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Infertility risk factors

A number of risk factors are linked to both male and female infertility. Many of the risk factors for both male and female infertility are the same but some are different.

Infertility Risk Factors for Women

  • After age 32, the quantity and the quality of a woman’s eggs begin to decline.
  • Being overweight or underweight may inhibit the normal ovulation.
  • Heavy alcohol drinking is associated with an increased risk of ovulation disorders and endometriosis.
  • Consuming more than the equivalent of six cups of coffee a day may decrease your fertility.
  • Pelvic infections, which can be caused by sexually transmitted infections such as gonorrhea and chlamydia
  • Lack of nutrition also the risk factor for women infertility
  • Fallopian tube disease
  • Multiple miscarriages
  • Chronic diseases such as diabetes, lupus, arthritis, hypertension, or asthma
  • Hormonal imbalance
  • Exposure to workplace hazards or toxins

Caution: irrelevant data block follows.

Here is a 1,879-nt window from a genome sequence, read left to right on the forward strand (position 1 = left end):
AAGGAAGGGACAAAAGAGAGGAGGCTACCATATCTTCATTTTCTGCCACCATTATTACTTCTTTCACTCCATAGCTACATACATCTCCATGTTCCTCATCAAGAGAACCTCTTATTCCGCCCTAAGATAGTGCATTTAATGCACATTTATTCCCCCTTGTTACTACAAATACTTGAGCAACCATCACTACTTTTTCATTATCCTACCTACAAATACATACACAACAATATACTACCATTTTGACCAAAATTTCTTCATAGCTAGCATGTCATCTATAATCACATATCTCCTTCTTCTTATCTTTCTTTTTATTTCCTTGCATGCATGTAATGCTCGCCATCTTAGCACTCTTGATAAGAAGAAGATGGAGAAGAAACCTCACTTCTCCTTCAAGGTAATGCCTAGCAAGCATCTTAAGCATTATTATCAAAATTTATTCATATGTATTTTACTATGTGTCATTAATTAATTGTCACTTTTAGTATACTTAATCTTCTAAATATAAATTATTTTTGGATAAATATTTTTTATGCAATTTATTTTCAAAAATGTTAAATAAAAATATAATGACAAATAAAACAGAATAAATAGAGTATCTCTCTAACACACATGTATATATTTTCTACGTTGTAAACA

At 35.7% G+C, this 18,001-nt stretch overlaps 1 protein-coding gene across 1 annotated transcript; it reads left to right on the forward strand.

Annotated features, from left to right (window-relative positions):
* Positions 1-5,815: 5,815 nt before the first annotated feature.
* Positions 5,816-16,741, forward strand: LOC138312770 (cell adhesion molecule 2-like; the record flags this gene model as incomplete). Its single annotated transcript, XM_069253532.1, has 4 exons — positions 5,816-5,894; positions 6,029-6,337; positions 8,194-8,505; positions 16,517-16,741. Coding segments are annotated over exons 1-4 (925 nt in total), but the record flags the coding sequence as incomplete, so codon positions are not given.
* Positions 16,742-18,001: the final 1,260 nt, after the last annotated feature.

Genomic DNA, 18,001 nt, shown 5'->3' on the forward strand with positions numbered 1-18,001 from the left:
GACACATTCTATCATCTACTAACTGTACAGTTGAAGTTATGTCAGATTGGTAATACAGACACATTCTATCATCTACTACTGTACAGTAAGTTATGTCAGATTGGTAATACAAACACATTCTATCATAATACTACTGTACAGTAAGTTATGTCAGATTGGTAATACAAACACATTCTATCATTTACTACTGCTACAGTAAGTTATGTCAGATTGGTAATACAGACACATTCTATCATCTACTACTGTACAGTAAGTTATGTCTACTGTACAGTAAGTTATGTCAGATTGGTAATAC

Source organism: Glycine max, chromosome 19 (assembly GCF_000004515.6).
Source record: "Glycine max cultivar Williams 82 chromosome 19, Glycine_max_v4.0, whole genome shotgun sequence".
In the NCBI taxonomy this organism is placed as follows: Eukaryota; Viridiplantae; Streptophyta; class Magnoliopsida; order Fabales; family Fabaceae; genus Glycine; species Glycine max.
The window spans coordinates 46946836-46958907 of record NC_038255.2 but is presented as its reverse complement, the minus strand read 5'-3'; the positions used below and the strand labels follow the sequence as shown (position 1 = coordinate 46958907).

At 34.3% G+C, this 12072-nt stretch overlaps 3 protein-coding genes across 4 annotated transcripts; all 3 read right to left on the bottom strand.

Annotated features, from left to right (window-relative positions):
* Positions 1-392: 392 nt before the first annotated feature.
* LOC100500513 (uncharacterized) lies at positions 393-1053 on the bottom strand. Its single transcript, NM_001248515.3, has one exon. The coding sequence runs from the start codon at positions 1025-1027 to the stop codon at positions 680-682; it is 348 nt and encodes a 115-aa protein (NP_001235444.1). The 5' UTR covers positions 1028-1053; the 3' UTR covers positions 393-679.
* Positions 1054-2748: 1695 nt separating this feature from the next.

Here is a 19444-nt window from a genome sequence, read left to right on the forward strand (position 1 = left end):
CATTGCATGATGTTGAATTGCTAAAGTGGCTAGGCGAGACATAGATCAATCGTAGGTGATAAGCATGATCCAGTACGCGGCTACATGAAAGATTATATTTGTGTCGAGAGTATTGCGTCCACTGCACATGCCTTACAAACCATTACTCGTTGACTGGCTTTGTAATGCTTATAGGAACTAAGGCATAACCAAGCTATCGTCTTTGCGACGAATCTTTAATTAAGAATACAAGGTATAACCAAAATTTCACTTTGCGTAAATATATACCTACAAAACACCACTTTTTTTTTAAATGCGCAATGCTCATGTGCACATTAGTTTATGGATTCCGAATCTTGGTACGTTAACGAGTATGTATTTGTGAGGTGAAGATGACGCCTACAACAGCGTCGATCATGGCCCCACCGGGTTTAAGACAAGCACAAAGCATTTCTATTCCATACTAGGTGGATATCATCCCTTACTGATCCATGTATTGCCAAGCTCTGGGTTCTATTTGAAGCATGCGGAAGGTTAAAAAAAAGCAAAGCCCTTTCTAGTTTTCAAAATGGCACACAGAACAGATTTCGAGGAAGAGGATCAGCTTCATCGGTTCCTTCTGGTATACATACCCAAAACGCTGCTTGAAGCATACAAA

• Some cancer treatments can reduce fertility or damage the uterus

Infertility Risk Factors for Men

  • Heavy alcohol consumption
  • Being age 35 or older
  • Being overweight or underweight
  • Having certain medical conditions, including tumors and chronic illnesses
  • Bicycling for prolonged periods, especially on a hard seat or poorly adjusted bicycle
  • Undescended testicles
  • Mumps after puberty
  • History of prostatitis, genital infection, or sexually transmitted diseases
  • Being born with a fertility disorder or having a blood relative with a fertility disorder
  • Being exposed to toxins
  • Exposure of the genitals to high temperatures
  • Prescription drugs for ulcers or psoriasis
  • Severe stress
  • Lack of nutrition

These risk factors do not directly cause infertility but may affect the quality of eggs. These risk factors are thought to interfere with normal sperm production and function. So, they can lead to infertility in both men and women.